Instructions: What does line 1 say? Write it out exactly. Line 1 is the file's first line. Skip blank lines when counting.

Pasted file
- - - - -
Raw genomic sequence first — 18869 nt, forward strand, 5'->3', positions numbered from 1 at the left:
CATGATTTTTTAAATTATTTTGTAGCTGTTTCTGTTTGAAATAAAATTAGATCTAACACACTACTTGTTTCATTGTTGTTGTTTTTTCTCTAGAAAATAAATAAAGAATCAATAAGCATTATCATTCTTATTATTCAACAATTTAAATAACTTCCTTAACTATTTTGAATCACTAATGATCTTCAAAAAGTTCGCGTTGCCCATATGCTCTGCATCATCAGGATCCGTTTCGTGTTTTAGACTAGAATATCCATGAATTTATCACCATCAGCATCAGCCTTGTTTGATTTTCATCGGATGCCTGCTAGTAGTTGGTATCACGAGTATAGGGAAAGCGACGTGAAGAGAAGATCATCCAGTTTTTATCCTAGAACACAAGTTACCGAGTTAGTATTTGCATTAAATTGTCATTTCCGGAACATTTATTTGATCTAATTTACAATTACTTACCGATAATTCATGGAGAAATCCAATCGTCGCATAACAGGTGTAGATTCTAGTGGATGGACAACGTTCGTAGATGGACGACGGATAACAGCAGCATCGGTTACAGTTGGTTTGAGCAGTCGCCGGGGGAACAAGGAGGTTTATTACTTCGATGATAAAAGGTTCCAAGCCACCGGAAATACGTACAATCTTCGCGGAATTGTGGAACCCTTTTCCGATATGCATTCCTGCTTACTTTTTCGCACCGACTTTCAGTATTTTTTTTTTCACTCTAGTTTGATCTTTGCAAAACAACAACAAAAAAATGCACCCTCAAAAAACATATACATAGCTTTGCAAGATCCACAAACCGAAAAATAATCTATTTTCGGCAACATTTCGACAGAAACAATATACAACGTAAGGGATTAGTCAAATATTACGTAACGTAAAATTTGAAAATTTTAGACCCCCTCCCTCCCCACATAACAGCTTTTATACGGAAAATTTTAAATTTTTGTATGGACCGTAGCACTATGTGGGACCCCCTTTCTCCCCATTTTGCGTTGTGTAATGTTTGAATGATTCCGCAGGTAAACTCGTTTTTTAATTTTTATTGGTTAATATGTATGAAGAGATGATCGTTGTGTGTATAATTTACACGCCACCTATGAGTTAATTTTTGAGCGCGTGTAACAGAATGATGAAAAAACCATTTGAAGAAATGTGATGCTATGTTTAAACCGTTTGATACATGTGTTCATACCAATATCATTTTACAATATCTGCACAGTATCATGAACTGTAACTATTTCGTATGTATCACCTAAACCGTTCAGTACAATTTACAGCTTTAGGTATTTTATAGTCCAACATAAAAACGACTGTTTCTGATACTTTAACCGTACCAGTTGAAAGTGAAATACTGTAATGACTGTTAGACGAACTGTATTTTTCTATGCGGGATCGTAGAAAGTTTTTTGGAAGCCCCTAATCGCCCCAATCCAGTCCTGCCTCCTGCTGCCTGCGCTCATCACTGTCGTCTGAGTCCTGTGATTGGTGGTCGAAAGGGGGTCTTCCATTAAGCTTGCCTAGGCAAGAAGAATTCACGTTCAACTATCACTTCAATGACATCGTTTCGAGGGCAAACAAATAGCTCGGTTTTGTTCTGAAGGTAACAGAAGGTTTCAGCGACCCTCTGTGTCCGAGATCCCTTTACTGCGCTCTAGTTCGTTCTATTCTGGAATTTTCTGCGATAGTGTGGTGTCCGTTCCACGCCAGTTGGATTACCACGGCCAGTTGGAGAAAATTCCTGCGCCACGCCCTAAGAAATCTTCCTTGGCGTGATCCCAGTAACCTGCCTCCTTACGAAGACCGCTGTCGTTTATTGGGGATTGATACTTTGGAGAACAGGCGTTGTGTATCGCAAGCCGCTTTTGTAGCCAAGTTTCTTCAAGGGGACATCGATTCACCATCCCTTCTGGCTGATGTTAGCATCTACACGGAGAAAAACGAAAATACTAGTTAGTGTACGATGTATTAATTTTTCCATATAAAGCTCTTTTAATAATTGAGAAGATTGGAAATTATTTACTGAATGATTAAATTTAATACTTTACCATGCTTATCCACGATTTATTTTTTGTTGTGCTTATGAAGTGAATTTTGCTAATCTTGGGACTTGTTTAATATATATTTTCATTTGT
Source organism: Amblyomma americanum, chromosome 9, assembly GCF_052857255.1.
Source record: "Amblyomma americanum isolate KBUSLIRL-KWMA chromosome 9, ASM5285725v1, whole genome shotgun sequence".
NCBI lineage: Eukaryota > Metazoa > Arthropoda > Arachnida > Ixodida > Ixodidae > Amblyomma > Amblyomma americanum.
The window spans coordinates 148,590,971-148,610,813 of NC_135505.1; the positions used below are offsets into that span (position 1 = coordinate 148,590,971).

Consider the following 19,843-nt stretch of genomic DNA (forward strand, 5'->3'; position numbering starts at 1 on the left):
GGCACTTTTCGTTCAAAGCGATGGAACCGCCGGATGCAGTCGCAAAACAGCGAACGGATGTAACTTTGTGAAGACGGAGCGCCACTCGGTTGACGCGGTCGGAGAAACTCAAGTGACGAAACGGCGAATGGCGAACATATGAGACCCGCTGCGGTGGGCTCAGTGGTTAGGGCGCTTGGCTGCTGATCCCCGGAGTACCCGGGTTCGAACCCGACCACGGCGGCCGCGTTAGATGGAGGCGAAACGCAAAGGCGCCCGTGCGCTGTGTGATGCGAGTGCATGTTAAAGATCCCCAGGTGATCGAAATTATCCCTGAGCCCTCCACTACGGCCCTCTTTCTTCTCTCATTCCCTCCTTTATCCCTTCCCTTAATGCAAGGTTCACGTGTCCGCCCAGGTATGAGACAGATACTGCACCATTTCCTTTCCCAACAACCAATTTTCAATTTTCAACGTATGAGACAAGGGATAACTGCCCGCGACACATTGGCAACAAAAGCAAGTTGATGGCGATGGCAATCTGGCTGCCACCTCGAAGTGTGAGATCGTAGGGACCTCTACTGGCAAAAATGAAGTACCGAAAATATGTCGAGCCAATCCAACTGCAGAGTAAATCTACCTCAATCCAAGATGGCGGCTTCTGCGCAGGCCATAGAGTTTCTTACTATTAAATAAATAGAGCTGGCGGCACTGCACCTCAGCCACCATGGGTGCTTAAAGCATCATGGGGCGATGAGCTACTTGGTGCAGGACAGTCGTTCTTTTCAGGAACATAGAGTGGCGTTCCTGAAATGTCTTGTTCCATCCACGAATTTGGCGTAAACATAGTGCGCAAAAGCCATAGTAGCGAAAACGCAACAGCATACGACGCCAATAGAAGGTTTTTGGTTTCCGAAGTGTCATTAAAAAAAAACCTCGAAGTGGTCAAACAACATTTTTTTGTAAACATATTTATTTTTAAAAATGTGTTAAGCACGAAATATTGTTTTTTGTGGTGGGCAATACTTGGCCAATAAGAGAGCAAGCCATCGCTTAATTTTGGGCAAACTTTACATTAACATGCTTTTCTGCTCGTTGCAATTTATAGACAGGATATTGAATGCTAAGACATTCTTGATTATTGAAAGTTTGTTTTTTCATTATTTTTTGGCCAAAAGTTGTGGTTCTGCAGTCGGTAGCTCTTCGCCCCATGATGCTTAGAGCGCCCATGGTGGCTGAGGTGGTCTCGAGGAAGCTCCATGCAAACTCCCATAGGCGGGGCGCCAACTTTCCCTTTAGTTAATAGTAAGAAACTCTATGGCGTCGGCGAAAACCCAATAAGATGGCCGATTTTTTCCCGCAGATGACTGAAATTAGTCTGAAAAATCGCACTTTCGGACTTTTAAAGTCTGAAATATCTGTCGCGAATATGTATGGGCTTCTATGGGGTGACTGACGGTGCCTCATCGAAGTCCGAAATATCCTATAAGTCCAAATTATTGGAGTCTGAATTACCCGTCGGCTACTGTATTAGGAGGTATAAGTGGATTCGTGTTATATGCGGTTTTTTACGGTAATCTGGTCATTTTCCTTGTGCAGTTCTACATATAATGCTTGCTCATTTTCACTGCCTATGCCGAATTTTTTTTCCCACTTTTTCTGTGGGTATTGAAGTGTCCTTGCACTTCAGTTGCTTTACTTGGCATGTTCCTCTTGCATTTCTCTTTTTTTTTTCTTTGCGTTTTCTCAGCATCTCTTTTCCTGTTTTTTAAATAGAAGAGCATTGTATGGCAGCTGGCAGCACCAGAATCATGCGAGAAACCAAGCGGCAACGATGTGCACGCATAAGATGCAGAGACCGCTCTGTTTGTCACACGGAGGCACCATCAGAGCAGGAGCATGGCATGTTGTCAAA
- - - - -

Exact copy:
Raw genomic sequence first — 18869 nt, forward strand, 5'->3', positions numbered from 1 at the left: